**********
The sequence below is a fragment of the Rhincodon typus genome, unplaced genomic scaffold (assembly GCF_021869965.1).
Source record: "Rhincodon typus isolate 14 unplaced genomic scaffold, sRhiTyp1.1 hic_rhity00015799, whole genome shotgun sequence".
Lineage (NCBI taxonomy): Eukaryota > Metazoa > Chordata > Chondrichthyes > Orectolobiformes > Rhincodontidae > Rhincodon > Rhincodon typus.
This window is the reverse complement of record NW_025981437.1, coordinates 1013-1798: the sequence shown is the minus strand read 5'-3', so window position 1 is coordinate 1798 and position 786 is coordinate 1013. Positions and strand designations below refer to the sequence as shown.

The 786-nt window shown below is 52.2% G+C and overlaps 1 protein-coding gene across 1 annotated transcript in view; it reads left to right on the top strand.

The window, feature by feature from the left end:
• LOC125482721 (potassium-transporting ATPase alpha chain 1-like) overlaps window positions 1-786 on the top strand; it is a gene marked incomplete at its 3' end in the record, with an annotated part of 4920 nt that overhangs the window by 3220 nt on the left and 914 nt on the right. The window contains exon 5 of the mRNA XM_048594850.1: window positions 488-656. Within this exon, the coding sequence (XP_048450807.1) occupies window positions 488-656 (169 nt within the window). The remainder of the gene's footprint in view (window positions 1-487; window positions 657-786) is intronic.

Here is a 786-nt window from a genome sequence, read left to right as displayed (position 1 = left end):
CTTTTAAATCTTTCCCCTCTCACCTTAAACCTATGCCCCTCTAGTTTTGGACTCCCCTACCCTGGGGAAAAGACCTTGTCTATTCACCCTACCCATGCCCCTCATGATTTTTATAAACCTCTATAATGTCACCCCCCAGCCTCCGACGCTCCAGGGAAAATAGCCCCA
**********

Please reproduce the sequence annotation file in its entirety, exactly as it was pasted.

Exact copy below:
The sequence below is a fragment of the Rhincodon typus genome, unplaced genomic scaffold (assembly GCF_021869965.1).
Source record: "Rhincodon typus isolate 14 unplaced genomic scaffold, sRhiTyp1.1 hic_rhity00015799, whole genome shotgun sequence".
Lineage (NCBI taxonomy): Eukaryota > Metazoa > Chordata > Chondrichthyes > Orectolobiformes > Rhincodontidae > Rhincodon > Rhincodon typus.
This window is the reverse complement of record NW_025981437.1, coordinates 1013-1798: the sequence shown is the minus strand read 5'-3', so window position 1 is coordinate 1798 and position 786 is coordinate 1013. Positions and strand designations below refer to the sequence as shown.

The 786-nt window shown below is 52.2% G+C and overlaps 1 protein-coding gene across 1 annotated transcript in view; it reads left to right on the top strand.

The window, feature by feature from the left end:
• LOC125482721 (potassium-transporting ATPase alpha chain 1-like) overlaps window positions 1-786 on the top strand; it is a gene marked incomplete at its 3' end in the record, with an annotated part of 4920 nt that overhangs the window by 3220 nt on the left and 914 nt on the right. The window contains exon 5 of the mRNA XM_048594850.1: window positions 488-656. Within this exon, the coding sequence (XP_048450807.1) occupies window positions 488-656 (169 nt within the window). The remainder of the gene's footprint in view (window positions 1-487; window positions 657-786) is intronic.

Here is a 786-nt window from a genome sequence, read left to right as displayed (position 1 = left end):
CTTTTAAATCTTTCCCCTCTCACCTTAAACCTATGCCCCTCTAGTTTTGGACTCCCCTACCCTGGGGAAAAGACCTTGTCTATTCACCCTACCCATGCCCCTCATGATTTTTATAAACCTCTATAATGTCACCCCCCAGCCTCCGACGCTCCAGGGAAAATAGCCCCA